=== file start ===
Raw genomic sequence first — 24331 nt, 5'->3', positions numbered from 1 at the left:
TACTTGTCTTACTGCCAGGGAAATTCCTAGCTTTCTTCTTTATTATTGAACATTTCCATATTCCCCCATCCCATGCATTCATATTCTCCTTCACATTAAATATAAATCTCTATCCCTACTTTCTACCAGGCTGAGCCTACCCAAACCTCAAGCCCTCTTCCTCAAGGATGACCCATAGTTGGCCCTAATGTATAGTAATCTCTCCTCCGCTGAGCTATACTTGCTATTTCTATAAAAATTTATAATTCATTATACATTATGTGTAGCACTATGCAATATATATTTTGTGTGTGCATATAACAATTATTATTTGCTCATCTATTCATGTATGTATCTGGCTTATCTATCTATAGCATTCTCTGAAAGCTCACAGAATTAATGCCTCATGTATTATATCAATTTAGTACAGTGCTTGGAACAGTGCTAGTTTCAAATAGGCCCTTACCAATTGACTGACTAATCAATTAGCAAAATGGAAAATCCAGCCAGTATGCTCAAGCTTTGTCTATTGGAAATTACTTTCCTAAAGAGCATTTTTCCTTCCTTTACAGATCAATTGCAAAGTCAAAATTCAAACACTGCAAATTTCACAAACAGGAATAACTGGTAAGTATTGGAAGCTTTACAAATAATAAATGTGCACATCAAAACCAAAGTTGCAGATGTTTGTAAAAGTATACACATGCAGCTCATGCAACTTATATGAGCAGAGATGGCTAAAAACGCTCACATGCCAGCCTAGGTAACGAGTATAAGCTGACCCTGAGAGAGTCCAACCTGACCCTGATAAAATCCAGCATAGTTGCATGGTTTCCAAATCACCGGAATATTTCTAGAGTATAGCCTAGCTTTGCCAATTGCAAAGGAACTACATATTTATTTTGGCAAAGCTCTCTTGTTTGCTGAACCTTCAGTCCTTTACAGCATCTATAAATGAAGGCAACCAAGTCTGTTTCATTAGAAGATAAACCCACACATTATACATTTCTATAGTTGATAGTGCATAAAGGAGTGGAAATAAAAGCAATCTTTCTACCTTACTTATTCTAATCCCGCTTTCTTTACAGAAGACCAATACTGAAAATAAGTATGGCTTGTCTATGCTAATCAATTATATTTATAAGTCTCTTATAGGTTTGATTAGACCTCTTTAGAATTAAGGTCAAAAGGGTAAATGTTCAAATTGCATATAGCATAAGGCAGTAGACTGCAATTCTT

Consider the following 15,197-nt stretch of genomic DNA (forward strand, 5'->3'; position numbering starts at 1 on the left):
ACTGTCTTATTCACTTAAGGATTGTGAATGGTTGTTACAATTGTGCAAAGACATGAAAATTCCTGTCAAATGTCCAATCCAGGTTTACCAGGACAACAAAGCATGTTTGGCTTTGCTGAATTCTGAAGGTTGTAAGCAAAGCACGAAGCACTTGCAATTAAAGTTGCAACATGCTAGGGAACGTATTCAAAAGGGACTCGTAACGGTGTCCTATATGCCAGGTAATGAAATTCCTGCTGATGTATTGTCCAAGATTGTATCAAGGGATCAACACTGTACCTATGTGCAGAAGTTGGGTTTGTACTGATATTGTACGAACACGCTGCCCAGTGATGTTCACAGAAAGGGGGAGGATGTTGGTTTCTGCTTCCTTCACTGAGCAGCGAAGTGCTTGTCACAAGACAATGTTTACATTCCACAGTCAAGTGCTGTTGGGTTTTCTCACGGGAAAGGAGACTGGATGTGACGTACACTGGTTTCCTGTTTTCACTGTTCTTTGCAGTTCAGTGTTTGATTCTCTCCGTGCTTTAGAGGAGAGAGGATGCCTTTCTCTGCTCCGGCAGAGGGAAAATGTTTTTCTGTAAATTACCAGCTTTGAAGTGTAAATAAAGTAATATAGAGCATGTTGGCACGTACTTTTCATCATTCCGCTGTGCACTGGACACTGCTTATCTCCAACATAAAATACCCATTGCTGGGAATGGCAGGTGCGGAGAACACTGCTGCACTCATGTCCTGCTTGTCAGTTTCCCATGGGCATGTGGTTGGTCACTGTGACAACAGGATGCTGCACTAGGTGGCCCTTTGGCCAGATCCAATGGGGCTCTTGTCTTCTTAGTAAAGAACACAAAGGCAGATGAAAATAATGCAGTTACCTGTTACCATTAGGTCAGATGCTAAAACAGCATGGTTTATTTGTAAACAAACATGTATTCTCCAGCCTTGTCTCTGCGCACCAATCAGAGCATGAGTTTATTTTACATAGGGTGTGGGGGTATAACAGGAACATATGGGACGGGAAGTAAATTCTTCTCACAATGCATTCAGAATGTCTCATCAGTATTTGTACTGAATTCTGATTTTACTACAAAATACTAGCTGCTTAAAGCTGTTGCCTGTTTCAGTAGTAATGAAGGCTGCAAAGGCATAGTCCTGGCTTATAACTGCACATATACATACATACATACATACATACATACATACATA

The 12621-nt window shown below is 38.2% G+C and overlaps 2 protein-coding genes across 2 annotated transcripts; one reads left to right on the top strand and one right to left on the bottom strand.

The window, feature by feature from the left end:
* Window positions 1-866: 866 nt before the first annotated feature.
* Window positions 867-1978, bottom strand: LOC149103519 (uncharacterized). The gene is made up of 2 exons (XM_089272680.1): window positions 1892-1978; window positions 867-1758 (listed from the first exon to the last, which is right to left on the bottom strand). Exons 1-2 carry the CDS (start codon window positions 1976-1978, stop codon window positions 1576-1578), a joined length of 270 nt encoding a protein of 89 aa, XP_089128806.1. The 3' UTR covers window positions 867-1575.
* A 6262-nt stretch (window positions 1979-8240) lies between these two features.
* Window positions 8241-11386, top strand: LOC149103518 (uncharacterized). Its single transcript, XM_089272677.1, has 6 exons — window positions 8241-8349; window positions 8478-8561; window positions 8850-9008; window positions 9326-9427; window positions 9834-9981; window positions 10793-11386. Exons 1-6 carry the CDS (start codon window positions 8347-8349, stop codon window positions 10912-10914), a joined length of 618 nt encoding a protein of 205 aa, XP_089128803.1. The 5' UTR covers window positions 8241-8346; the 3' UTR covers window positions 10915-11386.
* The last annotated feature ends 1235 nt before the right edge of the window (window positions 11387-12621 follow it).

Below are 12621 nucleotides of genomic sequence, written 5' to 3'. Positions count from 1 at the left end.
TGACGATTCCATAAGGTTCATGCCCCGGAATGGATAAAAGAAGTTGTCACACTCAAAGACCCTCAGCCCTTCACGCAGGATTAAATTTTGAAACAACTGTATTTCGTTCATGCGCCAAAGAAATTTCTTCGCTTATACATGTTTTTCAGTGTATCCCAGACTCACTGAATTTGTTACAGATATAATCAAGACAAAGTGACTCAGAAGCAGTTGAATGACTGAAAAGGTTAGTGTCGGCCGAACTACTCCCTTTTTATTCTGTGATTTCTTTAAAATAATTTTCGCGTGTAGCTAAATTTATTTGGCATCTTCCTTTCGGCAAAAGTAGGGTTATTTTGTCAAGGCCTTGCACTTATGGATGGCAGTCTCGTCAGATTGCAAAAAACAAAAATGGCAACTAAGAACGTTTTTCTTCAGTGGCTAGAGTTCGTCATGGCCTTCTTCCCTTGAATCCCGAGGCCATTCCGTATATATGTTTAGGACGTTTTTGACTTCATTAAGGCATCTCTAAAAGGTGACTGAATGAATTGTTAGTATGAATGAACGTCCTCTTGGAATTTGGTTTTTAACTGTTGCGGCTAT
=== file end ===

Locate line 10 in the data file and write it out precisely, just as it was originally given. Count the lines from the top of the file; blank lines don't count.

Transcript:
* Window positions 8241-11386, top strand: LOC149103518 (uncharacterized). Its single transcript, XM_089272677.1, has 6 exons — window positions 8241-8349; window positions 8478-8561; window positions 8850-9008; window positions 9326-9427; window positions 9834-9981; window positions 10793-11386. Exons 1-6 carry the CDS (start codon window positions 8347-8349, stop codon window positions 10912-10914), a joined length of 618 nt encoding a protein of 205 aa, XP_089128803.1. The 5' UTR covers window positions 8241-8346; the 3' UTR covers window positions 10915-11386.